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THE PROTECTIVE SYSTEM. The number of the Quarterly Review just published contains a most able and most happily-timed article upon the Ministerial Resignations. The article was written under the impression that the Whig-Radicals had re- possessed themselves of power; but, like every piece of fair and manly reasoning from true principles, it con- ducts to conclusions the force or value of which cannot be affected by temporary circumstances. The reviewer, like ourselves, has confidence in the wisdom & patriotism of the present Premier; but he feels as we feel, and as we advise all Conservatives to feel, that such confidence is not inconsistent with a firm determination to judge for ourselves in matters so deeply affecting the fate of this oreat country, and the destiny of every one of us, as the proposed Radical change in our industrial and commercial policy, and to act upon that judgment when deliberately and conscientiously formed. The opInIOn of a Wise and cood man is, no doubt, a strong argument; but as we know that wise and good men have been mistaken, it must not be always accepted as a conclusive argument; let it avail in otherwise doubtful cases, but let it nerer be permitted to overcome the clear light of conviction. This is evidently the view taken by the Quarterly Reviewer; and it is the right view let us trust to the present Premier as an affectionate and obedient son, of mature age, trusts to a good father, revering his sense, placing unbounded confidence in his love, conforming to his will in all trifiin" or doubtful matters but when it comes to grave and solemn questions for decision, exercising hia own judgment, and acting upon it. We must, however, hasten to present to our readers some extracts from the article of the Quarterly-an article which we could wish to see circulated universally in the interval between this and the meeting of Parliament. It is possiblf, as one of the Conservative journals-the Standard-by-and-hye suggested, that Sir Robert Peel might propose to his cabinet a largeand extensive system of finance, of hich the remission of the duties on corn and on other ariicles should be items but for which the other porrions of the measure were designed by Sir Hobprt Peel to afford 10 all the great interests concPrneù an equivalent compensation and a more permanent secmity. < But even assuming that the hypothesis of the Standard is correct, we must confess, without resigning our general con- fidence in Sir Robert Ptel's sagacity and statesman-like views, we cannot believe that any compensation can be de- vised tbat would or ought to reconcile tbe agricultural mte- rests of England to the abandonment of all protection; and by agricultural interests we do not mean merely landlords, farmers, and labonrers-thongh they constitute 8 majority of the population-but the whole population, whose sure and regular supply is the real and only justifiable object of that protective system, which, instead of alternate gluts and fa- mines, and corresponding fluctuations of work and wages, is calculated, as tar as human laws can operate, to correct the vicissitudes of seasons, and to preserve a steady supply and moderate prices. "An unrestricted introduction of foreign corn would in a few seasons reduce this proud and prosperous empire, now the envy of the world, to a wretched dependence, not merely on the seasons, but on Ihe policy of Russia and Prussia America, or France. When a few yeais had unstocked our farms, ruined our farmers, thrown out of cultivation miliions of arable acres, and rendered the whole nation pensioners on foreign countries for the daily bread that heretofore they have asked only from God and their own resources—when we say, we shall be brought to that state, and that Prussia, or France, or America, or all three, should take umbrage at us (for humbled as we shall be, and sore afraid to offend our feeders, we shall learn the fatal lesson that amongst nations humiliation and dependence will not avert wrath or assuage vengeance), when, we say, that day shall arrive, how will they attack us ? Will they allow us to meet them at La Hogue or St. Vincent, Blenheim or Waterloo? Will rival navies give the fatal wound, Or hostile armies press us to the ground ?' Alas! no; they will have recourse to the cheap warfare of shutting their ports—to a short campaign of custom-house embargoes—reject our manufactures, refuse us their corn, and leduce us by starvation and anarchy to a state of national decrepitude, if not subjection. Let us not be told that we invent or exaggerate this danger. A few years since there was, about September, a prospect of a bad harvest in Eng- land France immediately laid an embargo on all her west- ern ports from Dunkirk to Bayonne. At the first symptom of our present deficiency the whole Continent has either closed their ports altogether, or imposed prohibitory export duties • there was as strong a party in France insisting upon the en- tire shutting her ports, as there is here for opening oUrs; and lhere have been serious riots along the channel coasts of France, on the suspicion of some attempts at an export of corn to England. "It may be said that self-interest and the incompressible energies of trade would prevent and defeat any attempt of foreign nations to starve us; and so perhaps it might be, if corn were an article of small bulk, easy transport, capable of being smuggled—or above all, if the demand were of a nature to enahle the dealers to bide their time. Under such circum- stances we have great faith in the irrepressible energy of trade—but the daily bread!—the hourly bread! Starving millions cannot await the slow oscillations by which, after a lapse of lime, the pent-up corn may flow in upon us—the corn campaign of either Continent against us will, in such a case not last six months, not, perhaps, six weeks-they will have but to suffer six weeks' privation of our exports, which are all of a nature to keep, and the use of which may be restricted or postponed with little inconvenience, while to us even that short suspension of food would be irretrievable ruin, The extent and facility of this danger is established by the very argument of the free traders themselves. To whatever exlent the free trade in corn may produce its possible good effect, to that extent at least it will flroduce also its ill effects —if little comes in, the benefit will he little —if the import- ation be great, the dependence on foreign nations must be great; and if. as there can he no doubt, the plains of the Vistula, the Dnieper, and the Mississippi, cOllld if tbere was a regu- lar demand, feed all England at very low prices, we cannot deny that we should soon be altogether fed by foreign wheat --that 1S, be doomed to foreign sllhjection whenever those governments should think proper to exert even a passive resistance against us Lord Rroughatii, in his great speech on the corn laws, in Vlav, 1820, asks—' If that principle were extended, what I would be the consequeaf-e ? The inevitable consequence would be that in the next season, 7,000.000 or 8,000,000 of acres would be thrown out of cultivation, and those dependent on them out of employment; the tenants would be expatri- ated, and the landlords in the workhouse.'—Hansard's De- bates, p. 687. Non mens hie sermo-these are no Tory apprphensions in- spired by the spirit of party—these are no factims suppositions got up for the panicular crisis—they are Whig opinions of the highest respectability, which have be«n years before the public, and never have been disclaimed by their authors, or disproved by their adversaries. But there is another and more immediate practical con- sideration tbat seems to uS of the greatest import<1nce. II is proposed to us 10 remove all duties on the import of corn —but can you oblige foreign powers to reduce their duties on the export of corn? Is it forgotten or not known that all European countries have a duty on the export of corn ? It is generally, we believe, it certainly is jn France. by a kind of slid'ng scale-and at the moment that we write ihere are I clamours against the French Government, as we have said, for not closing the ports altogether, although the export duties in the cuast district opposite to us are already so high as 15. for our quarter; so that if we were at this moment to open our ports, we should have to pay at once 15s. per quarter into the French treasury and if our demand were to raise the French price only three francs, the duty to France would immediately rise to 20s., with a further addition of two francs duty for every single franc of price. Here then would be anoiher source of ruin—the foreign countries would manage their export duty so as just to keep hold of the English mar- ket-and the English consumer, instead of eating his own wheat, or wheat that he had paid a duty iuto his own exche- quer, would be paying in every loaf he should eat an arbitrary contribution to the foreign treasury. At first the foreigner wouid be very moderate—a shilling or two a quarter; but even 2s. a quarter foreign duty, and 353. price here, would, on our annual con-umption of wheat alone, be near £60.000.000 a year to the foreign grower, and above 3,000,000 a year to the foreign exchequer, and of almost double these amounts on a11 kinds of graiu. "The only immediate danger contemplated in Lord John Russell's letter is the faitureof the potatoe crop in Ireland, for which, he says with admirable candour, that the late Ministers are no more to bs blamed than they are to he praised for the goodness, in all other respects, of the late harvest—' the plentiful corn harvest we have lately enjoyed.' This, if the matter were not of such awful gravity. would be amusingly characteri-tic of this light man—this lightest of ■itatesmen. He sacrifices what little his letter lias of argument to a smartness and in attempting a sneer at his rivals on the potatoe failure, he admits that the harvest is a bountiful one, an,1 needs no adventitious helps. Hilt his exaggeration, as we believe it to be, of the consequences of the potatoe disease on the general condition of the countrv, will fall still more heavily on him if he should be, as is announced. the Min- ister who is to steer us through this difficulty. The potatoe disease, if it were to be fatal to the whole crop, has no more relation to the corn-laws than Tenterden Steeple to Goodwin Sands, or—a better illustration—Lord John Itussell's letter to the object it affects to treat of. The stale of the Irish case is this. The Irish" peasantry SUbSllt almost univer ally on a patch of potatoe ground, whieh they fondly call a garden. What little wages they receive in money and the price of the pig hardly suffice for rent, rags, whiskey, and the priests—for the 0 Counell tribute and the repeal rent!—there is sometimes a little butter milk, an Irish luxury, given to the pigs in England, and now and then a herring to ♦ kitchen the potatoes but the potatoe out of his own garden'—unbought or bought only by the labour by which he pays a species of rent-may, for all practical pur- poses, be considered as the sole resource of the Irish peasant if that fails, and it is unfortunately a very uncertain crop, he starves—starves, even though oatmeal and wheat flour sho'uld be in the greatest abundance and at the most reasonable prices all around him. We have ample proof of this though the present potatoe disease is of an unprecedented nature" there have been frequent failures of that crop in Ireland, and each inevitably produces a famine- There was one in 1822 so severe that in addition to the very large relief affoided bv the government, the British public (the cruel and oppressive Saxons) raised a subscription of £:300,000 for the relief of the distress. There was no other scarcity in Ireland—no want of wheat flour or oatmeal,—indeed, so much the reverse that of that large sum no more than £40,000 was expended in sending food to Ireland, and that was chiefly for potatoes rice, and biscuit, dispatch; d on the first impulse, and before it was discovered that the scarcity was not of food, but of money to buy it; not an ounce of any article affected by the corn laws was sent; and after all, lhe alarm turned out to be greater than the danger, and the charity larger than the ne- cessity; for jMOO.OOO sufficed for relief, and the surplus ,flOO,O¡)() was distributed to several public institutions in Ire. land an abuse excused by the impossibility of returning to the innumerable subscribers the surplus fraction, but one which should make us a little careful not to Over-estimate similar distresses. In 1831 there was an alarm of the same kind, which the government met by an issue of £ 11,000 in Ui^purchase of provisions, and nearly £ 20,000 employed in public works, ill order to convey relief in the shape of wages, money being really the one thing needful and so again in lb35, and again in 1836, and again in 1837, and again in W39-and on all these occasions the Whig government, oeing as dependent on the Irish inembeis as Irish peasants are on potatoes, durst not refuse to listen to their exaggerated complaints of famine, and to make issues for its relief; but the result showed the nature of these Irish panics. On some ot these alarms considerable sums were voted for public works to give employment and wages to the poor—but no provisions of any kind were, we believe, seut into Ireland; and the sums actually supplied in provisions, bought in Ireland and re-i sued at lower prices, varied, as we are informed, on each ot these occasions from about f,200Q to 5000—so small was the extent of the real destitution. But some, who affect to approve of protection, find with the present form and rate of protection-ill short, with the sliding scale, which, they allege, throws the whole corn trade into confusion and uncer ainty. A fixed duty, they say. would be more likely to produce equality of price—Poland would then know what to sow—Arkansas know what to ship- we should have a steady market and regular supply. This argument we have heard used by grave persons of reputed common sense, but to us it seems the most notorious and superficial nonsense; and the only thing that can be s.id in its favour is, that it happens accidentally to be directly in the teeth of all the doctrines and statistical facts of the free trade philosophers. Corn is an article of which the natural produce fluctuates from year to year, and the intrinsic price from month to month: the problem is to bring these natnral and uncon- trollable vaiiations to something of a level price in the market -for the purpose of keeping wages and all the various re'a- tions of life connected with wages (in wages we include every kind of income from labour of the body or the mind), in such a state of approximate level or gradual variation as may not dislocate society—for the stomachs of labourers or artisans. and of their wives and children, will not obey the seasons and must be fed nearly to the same amount in the bad years as in the good—in the month of plenty as in the month of dearth and this can only be accomplished by inviting the aid of foreign corn at a rate of duty sliding along the scale of prices—sav, as by the present law-Is. when the price is 73; 20s when the price is 50s.; and so a shilling increase of duty for a shilling lowering of price. The prevailing mistake on this question is the confounding the duty and the price—the true view being that a fixed duty enhances the fluctuations of price, while a fluctuating duty tends to a fixitv of price. We are almost ashamed at arguing this self-evident proposition but the blindness of men in being led away by the words fixed duty' and sliding scale' seems so obstinate and absurd lhat we must add one further illustration. All along thc Thames the steam-boats, moving on a fluctuating medium, ply__to fixed wharfs ?—no—to floating whaifs, and why?-- because fixed wharfs would be inaccessible at different times of tide, whereas the floating wharfs accommodate themselves to the rise and fall, and the passengers embark and disembark -thanks to the floating level—with the same invariable con- venience. So it is with the corn trade—the s.li'-acting sliding scale levels the inequalities which naturai causes crea'e in the production and price of corij. If reason and experience, and power withal, were safer guards against the arts of faction and the blindness of popular excitement-if it were not for the furor' that the Spectator speaks of. which occasionally intoxicates mankind—we should have no kind of apprehension frotn this factious hubbub—this not merely irrational, but absolutely groundless agitation generated between Lord John Kussell and the League; nor, even as it is. have we much. Fac's will soon speak in a voice that even faction cannot drown if there be no scarcity, and prices continue moderate, it will be hard to persuade the world that they are starving, with wheat as cheap as it has been at the best periods of half a century if there he a scar- city, wheat will rise to 72s., and the duty will vanish. Nor will we, nor can we, believe that Sir ttobert Peel, whatever system he may have contemplated (and we have no doubt that it would have been at least a generous and honest one) if he finds-even if it he from the old-fashioned prejudices of his colleagues and of the country—that system impracticable, -we will not, we say, believe that Sir Robert Peel will give the slightest countenance to the only alternative that seems now presented to him, the unconditional repeal of hiso .vn act, which be carried but three years ago by such admirable argu- ments, by such irresistible facts, and with, as experience has shown, a success that has even outrun his sagacious expecta- tions. That great triumph we followed with our sincere ad- miration and our humble applause. We have since, on every occasion, congratulated ourselves and the country on that great work, the most important, perhaps, of all the signal services Sir Robert Peel had rendered to his country. He may see from the height of his own superior mind a pros- pect of rendering still greater; but that cannot make him less anxious to consolidate the work he has already done, and to protect and encourage, and support and guide the great party, -the vast majority of the rank, property, and intelligence and loyalty of the country—which he before led to victory, and which raised him to power. We 'bate no jot of heart or hope,' and feel confident that when the proper time for expla- nation comes w* shall find Sir Robert Peel siiil worthy and willing to be thtyfctd'er of the great Conservative party. But there areligher and more consolatory considerations than even these. The fate of the people of England is not in the hands of any Cabinet-it is in their own. No alteration in the corn laws can be attempted, we presume, with any prospect of success in the present House of Commons. A dissolution must probably take place if the Whig Leaguers should succeed in forming an administration-a,id a cissolu- tion would be in itself a great evil and a considerable increase of the difficulty, for it would throw back all the railway pro- jects, derange additionally the Money Market, and put off for two or three more months the employment of the Irish poor on those works which will afford the best relief to their tem- porary distress. But sooner or later we must arrive at a gene- ral election, and the great question must be solved by the people themselves. We know that we-the advocates of protection-are the majority, the large majority of all the most important consti- tueucies. We are satisfied that we have in our JIVII energies the means of a certain triumph. The question must be clearly stated, and not embarrassed by personal divisions or theore- tical distinctions. It is this — Is the whole system of protec- tion to British industry to be -tbandoned — not as to agriculture alone-but every branch of manufacture? Are we to have not only Polish wheat—but German linens and woollens & cutlery—Saxon hosiery and muslins- Belgian cottons and cloths, and fire-arms- Dutch spirits, Swiss watches, American reprints, French china, gloves, shoes, p ides an infinite variety of small articles which support a multitude of poor artisans, all of whom would be undersold by the foreigner *• We cannot believe, that if the real state of the case, the inevitable scope of the principle, be fully explained to the more intelligent of the manufacturing population, that even Manchester or Stockport would return advocates for a system which, even if confined to corn, has no object but to cffect low wages, and which in its result would reduce nine-tenths of the manufacturers of Rngland to downright unemployment and starvation. The short issue is PROTECTION OR NO PROTECTION protection to wages as well as rents-protection to cottons and woollens as well as wheat and oats—protection to the town as well as to the country—to the workshop as to the farm !—or RUIN TO ALL." A FREE-TRADE DIALOGUE BETWEEN TWO LIBERALS. A few days ago, a button manufacturer of this town waited upon a merchant, requiring some explanations respecting an extensive order he had received for buttons. Both being active supporters of the Liberal cause, and each believing the other to be a warm advocate of free trade, the following instructive dialogue took place after the explanations on the button order had been given :— Button-maker,-It is very gratifying, sir, to see the progress that free trade is making in the town. Merchant.—I don't think so I, for one, regret it. Button-maker. Why, I thought you were a friend to free trade Merchant.—Then I am not. Button-maker.-How is that? I thought we agreed on that subject. I have always advocated free trade, and I was of opinion you did the same. Merchant.—You and I have worked hard together in the Liberal cause: but I beg you to understand that I am not a free trader. Do you know what free trade, as it is called, would do for your trade 1 Button-maker. -Do 1 why, double my orders and in- crease my profits. Merchant.—You are much mistaken. Are you pre pared to reduce your buttons from 30 to 35 per cent.1 Button-maker. ^No, nor 2-L per cent. I have more than I can do at the present prices. Merchant.—Are you aware that the buttons you manu- facture are protected by a heavy duty Button-maker.—No. Merchant.-Then they are and if that protective duty were to be taken off I should not buy a button from you, but should send all my orders for buttons to Germany. Button-maker. -Are you serious in what you say f Merchant.—I am most decidedly. Button-maker.—Then, if we had free trade I should have to shut up my manufactory. Merchant.—You would most assuredly. Birmingham cannot compete with Germany in buttons and many other articles either in price or quality. Button-maker.—You stagger me. Merchant. -Can you obtain the material of which your buttons are made much lower ? Button-maker.—No; I buy in the cheapest market. Merchant. Can you reduce your workmen's wages ? Button-maker.—Oh, no; they say they can hardly live now, with full work. Merchant.—Then you see free trade will not do for you or your workpeople. It will not serve either of you, but will both ruin you and them. Button-maker 1 can assure you, Mr. you have changed my opinion on free trade. This simple but important dialogue was furnished to us by the button-maker, who is now as strenuously op- posed to the wild and destructive doctrine of free trade as he was previously in favour of it. Free trade might benefit Manchester, but it would ruin Birmingham," said the merchant to the buttonmaker.-BirminghamAdvertiser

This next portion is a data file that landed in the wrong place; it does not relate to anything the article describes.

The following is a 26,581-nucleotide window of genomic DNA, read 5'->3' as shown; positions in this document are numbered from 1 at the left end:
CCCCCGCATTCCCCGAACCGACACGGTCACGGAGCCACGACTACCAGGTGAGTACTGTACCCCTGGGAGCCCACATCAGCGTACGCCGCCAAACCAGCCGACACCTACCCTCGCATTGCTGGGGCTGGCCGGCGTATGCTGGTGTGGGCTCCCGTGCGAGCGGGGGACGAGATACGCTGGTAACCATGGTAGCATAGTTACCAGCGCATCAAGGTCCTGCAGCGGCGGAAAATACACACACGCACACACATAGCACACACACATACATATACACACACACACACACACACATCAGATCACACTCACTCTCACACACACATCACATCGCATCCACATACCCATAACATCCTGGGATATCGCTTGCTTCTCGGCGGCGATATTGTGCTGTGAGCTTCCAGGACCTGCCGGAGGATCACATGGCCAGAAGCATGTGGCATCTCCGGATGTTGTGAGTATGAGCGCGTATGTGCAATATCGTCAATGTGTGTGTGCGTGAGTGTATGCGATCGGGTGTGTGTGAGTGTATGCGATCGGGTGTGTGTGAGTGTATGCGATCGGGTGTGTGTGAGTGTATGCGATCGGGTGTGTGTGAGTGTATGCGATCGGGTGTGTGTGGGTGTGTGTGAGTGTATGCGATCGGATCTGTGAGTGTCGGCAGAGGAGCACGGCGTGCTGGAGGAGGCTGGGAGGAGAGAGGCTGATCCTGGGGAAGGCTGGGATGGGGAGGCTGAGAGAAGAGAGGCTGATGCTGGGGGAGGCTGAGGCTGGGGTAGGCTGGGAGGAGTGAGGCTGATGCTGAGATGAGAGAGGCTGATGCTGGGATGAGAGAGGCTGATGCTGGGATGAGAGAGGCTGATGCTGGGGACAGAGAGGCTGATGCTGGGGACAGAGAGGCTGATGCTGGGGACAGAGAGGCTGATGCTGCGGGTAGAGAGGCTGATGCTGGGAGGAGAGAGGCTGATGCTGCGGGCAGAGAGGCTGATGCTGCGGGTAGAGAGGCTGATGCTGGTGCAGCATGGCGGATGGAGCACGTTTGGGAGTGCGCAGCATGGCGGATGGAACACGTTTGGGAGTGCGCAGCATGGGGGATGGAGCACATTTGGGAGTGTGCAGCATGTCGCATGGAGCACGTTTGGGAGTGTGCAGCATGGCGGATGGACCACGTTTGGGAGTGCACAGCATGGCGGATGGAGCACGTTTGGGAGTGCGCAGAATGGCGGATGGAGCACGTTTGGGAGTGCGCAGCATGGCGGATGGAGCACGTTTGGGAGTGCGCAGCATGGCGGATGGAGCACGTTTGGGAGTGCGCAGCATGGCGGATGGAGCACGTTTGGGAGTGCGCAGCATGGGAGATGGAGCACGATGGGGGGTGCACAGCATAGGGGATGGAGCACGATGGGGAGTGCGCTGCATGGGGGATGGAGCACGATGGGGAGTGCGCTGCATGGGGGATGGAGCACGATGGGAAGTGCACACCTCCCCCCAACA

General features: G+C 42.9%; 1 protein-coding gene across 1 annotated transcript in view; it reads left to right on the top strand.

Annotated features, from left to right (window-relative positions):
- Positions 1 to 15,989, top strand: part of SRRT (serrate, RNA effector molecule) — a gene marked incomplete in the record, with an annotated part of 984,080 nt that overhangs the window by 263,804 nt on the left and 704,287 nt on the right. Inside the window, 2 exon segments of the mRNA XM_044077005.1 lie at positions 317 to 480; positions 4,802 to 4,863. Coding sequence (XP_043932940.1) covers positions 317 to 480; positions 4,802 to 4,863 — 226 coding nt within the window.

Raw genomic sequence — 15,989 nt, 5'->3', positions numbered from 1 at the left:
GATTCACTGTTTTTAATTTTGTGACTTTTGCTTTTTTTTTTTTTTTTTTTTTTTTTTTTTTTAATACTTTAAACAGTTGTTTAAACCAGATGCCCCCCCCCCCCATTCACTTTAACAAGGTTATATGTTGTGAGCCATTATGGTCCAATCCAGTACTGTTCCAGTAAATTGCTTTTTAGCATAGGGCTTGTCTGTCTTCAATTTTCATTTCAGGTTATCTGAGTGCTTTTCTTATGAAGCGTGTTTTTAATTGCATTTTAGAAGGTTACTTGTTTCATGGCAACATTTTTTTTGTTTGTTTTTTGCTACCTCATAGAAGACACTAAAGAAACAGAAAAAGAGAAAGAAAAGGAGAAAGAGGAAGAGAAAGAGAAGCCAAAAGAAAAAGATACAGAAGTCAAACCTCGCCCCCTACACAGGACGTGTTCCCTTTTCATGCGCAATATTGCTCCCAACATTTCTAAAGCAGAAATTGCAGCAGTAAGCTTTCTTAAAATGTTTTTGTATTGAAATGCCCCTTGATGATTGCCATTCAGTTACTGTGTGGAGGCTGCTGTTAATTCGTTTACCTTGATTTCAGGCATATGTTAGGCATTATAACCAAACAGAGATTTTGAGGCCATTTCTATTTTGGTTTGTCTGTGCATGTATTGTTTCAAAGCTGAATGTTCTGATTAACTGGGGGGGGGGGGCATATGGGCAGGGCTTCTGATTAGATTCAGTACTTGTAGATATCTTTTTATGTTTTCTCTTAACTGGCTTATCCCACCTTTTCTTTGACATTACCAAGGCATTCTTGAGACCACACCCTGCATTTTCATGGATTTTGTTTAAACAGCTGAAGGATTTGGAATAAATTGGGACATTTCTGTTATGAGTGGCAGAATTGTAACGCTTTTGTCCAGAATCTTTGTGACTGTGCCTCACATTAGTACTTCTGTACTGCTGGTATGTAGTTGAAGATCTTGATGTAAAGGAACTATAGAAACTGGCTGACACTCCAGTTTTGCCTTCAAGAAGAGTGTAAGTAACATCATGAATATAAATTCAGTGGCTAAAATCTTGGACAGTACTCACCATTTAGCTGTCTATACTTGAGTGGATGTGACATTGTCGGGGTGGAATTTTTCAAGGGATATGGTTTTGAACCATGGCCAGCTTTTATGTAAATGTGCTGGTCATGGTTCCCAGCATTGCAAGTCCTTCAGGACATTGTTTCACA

A L M A N A C K "F O R 1846.



BANKRUPTS.—(From the London…